Friday, January 31, 2014

ALIN’s intervention inspire farmer’s to create wealth



By Bett Kipsang'
 
Farmers in Ng’arua Laikipia west district have had to contend with perennial challenges of adulterated planting materials for a long time. Their lamentations usually start long after the planting season, especially when the crops are about to mature. That is when farmers start suspecting something could have gone wrong at some point. It’s often too late, and they stare helplessly at the possibility of heavy losses, food shortage and a bleak future. What a crippling reality for families whose mainstay is agriculture? The little harvested crops are usually disposed at through way prices due to lack of organized marketing structures.

However, an intervention by Arid Lands Information Network (ALIN), in Ng’arua to mobilize and empower small holder farmers to take the lead in value chain development for their farming activities, has renewed the hopes of farmers. 

Farmer organizations and market access - The Ng’arua Maarifa Centre was set up by ALIN seven years ago. An online marketing platform Sokopepe(www.sokopepe.co.ke) loosely meaning a virtual market was piloted at the centre. The project has now proved noble in reversing the negative effects of farmer exploitation and positioning small scale farmers in the path of enterprise development.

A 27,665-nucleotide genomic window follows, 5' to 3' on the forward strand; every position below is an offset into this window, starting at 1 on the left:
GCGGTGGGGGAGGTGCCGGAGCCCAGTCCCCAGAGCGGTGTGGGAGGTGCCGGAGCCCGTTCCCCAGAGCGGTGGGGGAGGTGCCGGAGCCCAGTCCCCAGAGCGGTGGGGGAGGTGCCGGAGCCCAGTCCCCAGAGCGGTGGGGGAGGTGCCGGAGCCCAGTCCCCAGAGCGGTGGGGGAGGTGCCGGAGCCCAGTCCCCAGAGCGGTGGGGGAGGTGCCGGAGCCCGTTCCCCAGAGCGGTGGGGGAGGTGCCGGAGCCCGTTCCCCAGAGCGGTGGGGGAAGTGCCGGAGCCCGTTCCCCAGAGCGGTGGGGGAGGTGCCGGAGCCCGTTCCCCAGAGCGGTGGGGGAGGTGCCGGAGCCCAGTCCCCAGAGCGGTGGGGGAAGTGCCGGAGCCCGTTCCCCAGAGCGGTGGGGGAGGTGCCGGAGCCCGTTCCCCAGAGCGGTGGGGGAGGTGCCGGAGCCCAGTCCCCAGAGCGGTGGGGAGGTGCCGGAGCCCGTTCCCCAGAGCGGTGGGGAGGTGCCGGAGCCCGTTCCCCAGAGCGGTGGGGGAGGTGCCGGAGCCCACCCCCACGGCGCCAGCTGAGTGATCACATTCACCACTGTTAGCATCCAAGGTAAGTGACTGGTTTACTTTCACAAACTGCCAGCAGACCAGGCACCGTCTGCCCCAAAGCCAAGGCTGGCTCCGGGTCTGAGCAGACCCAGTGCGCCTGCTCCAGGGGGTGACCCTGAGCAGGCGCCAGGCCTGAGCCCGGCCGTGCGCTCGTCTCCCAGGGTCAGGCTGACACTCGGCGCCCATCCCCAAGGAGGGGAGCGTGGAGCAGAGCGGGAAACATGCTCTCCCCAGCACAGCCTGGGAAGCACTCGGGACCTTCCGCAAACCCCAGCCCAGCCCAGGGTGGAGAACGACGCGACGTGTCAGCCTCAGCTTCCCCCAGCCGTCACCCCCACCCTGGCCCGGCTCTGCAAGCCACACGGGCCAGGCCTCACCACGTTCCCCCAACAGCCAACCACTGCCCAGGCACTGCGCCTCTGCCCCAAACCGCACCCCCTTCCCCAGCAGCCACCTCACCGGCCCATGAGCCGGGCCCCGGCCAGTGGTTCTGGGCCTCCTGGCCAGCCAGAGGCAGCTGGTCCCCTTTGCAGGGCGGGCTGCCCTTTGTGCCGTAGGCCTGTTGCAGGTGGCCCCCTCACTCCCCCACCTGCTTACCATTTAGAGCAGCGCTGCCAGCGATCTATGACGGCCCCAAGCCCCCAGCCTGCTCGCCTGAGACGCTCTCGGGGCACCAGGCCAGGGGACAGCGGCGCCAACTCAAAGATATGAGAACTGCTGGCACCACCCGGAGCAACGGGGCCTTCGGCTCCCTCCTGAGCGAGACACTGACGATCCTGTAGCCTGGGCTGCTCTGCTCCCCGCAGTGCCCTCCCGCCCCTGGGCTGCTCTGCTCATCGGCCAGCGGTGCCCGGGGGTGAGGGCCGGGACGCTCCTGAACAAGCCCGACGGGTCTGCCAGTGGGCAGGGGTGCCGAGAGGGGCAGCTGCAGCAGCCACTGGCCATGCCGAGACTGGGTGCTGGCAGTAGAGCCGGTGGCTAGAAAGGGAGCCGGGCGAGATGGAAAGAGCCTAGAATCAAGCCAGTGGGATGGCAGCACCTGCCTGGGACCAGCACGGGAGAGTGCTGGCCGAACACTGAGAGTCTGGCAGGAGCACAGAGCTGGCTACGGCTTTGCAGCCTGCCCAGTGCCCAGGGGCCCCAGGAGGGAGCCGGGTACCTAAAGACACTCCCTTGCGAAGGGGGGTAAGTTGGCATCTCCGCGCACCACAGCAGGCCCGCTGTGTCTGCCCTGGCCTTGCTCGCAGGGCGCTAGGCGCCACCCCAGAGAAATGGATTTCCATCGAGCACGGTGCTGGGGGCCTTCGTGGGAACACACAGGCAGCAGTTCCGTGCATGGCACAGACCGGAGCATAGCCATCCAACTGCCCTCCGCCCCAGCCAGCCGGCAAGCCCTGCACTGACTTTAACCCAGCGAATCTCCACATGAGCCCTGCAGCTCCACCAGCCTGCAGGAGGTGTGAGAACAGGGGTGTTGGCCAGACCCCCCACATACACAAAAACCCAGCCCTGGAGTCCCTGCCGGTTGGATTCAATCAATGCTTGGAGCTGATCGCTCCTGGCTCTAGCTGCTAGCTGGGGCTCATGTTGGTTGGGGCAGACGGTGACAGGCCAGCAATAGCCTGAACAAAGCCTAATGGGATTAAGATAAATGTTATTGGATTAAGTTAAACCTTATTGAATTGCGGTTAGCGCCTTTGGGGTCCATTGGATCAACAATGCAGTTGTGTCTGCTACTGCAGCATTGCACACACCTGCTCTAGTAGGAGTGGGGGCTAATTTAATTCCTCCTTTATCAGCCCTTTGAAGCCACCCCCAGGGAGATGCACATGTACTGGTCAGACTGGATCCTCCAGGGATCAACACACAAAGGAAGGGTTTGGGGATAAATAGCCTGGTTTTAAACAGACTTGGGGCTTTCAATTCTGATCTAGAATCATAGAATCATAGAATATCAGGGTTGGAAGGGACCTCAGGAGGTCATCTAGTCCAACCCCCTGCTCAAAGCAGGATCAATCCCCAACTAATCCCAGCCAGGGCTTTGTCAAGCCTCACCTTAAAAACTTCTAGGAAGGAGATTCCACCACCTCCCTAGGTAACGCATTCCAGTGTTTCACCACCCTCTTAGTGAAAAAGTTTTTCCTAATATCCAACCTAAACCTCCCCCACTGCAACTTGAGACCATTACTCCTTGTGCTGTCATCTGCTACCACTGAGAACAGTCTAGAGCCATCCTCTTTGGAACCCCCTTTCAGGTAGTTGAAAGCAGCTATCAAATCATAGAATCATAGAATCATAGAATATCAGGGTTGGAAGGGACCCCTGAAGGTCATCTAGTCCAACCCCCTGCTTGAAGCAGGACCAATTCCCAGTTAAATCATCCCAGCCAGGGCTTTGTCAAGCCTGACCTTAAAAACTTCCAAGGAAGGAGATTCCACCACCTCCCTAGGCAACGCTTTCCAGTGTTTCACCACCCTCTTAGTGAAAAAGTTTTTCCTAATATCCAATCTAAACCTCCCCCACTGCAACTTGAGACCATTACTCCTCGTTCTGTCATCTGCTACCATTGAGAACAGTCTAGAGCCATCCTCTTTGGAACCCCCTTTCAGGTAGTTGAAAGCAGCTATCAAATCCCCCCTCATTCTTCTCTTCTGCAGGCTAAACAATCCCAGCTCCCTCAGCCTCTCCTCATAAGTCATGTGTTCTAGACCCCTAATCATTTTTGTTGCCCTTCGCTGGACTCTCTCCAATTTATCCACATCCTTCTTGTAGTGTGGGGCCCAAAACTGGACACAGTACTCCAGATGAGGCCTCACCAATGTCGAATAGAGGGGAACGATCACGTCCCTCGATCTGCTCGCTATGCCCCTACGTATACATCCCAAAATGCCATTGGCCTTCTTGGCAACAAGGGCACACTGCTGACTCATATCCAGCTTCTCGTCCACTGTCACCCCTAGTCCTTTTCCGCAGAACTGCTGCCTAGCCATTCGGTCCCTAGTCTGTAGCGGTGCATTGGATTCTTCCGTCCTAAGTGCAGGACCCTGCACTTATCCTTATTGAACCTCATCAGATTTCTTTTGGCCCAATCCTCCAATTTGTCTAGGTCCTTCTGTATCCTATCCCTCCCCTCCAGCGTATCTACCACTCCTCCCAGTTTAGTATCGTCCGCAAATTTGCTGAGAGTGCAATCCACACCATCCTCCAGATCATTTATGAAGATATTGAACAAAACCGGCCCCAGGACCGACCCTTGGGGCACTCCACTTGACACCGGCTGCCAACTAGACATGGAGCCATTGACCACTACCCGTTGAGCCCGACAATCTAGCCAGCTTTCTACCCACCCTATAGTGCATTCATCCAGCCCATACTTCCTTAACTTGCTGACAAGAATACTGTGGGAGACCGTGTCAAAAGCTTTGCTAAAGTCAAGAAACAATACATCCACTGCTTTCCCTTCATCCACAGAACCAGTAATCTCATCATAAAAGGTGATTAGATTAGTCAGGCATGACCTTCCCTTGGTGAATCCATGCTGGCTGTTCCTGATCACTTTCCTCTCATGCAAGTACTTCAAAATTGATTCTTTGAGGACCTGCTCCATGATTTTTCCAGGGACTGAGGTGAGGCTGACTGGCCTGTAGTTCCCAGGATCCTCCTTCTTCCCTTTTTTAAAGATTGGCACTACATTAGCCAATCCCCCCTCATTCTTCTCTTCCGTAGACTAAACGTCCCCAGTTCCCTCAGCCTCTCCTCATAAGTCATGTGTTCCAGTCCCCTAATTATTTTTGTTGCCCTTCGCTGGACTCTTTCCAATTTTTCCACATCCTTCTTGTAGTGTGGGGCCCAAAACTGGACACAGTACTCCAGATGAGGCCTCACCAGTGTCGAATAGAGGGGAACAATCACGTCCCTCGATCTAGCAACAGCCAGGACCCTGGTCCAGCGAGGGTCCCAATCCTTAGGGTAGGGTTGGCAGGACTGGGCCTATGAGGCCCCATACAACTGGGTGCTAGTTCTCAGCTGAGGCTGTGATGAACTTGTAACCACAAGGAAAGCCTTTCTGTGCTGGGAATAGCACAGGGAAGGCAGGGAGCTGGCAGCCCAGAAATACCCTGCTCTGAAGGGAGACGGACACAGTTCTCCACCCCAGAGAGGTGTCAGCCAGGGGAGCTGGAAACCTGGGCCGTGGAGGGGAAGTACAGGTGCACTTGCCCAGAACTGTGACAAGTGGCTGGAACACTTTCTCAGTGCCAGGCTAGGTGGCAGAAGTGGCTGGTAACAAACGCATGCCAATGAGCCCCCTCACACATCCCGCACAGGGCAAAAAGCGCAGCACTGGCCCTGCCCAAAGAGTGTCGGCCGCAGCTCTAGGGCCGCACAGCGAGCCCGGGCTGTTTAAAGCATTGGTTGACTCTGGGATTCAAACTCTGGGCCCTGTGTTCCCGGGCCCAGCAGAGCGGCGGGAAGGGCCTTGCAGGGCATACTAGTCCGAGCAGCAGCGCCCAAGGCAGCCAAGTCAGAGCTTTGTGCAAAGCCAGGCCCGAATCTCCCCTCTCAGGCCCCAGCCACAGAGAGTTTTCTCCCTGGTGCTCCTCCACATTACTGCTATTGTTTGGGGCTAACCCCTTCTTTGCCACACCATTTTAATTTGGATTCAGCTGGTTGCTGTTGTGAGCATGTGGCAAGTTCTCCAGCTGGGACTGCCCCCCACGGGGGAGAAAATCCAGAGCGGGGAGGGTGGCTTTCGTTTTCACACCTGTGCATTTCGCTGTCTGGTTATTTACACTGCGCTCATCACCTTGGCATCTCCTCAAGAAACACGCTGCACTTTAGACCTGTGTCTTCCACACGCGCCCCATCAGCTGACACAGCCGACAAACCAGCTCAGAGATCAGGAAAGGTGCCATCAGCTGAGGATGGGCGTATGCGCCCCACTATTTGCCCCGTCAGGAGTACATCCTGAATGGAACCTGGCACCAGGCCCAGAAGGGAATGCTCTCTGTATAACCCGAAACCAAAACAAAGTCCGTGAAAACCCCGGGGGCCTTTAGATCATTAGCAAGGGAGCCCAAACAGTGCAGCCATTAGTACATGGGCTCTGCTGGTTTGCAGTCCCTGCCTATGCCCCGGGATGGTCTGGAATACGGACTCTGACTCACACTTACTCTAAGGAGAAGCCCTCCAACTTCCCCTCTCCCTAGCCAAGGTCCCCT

The experiences gained from Sokopepe, informed the organization to advice farmers on the crucial role of farmer organizations in farm production and marketing. Farmers in Sipili chose to revisit the cooperative movement, though the name did not have a soft landing due to its not very nice past.

A concerted effort was put to mobilize farmers into producer groups, followed by a series of capacity building trainings and linkages to other development partners. The good news is that farmers are starting to see light at the end of the tunnel, the new farmer organizations are now taking the bull but its horns and their efforts are yielding big success.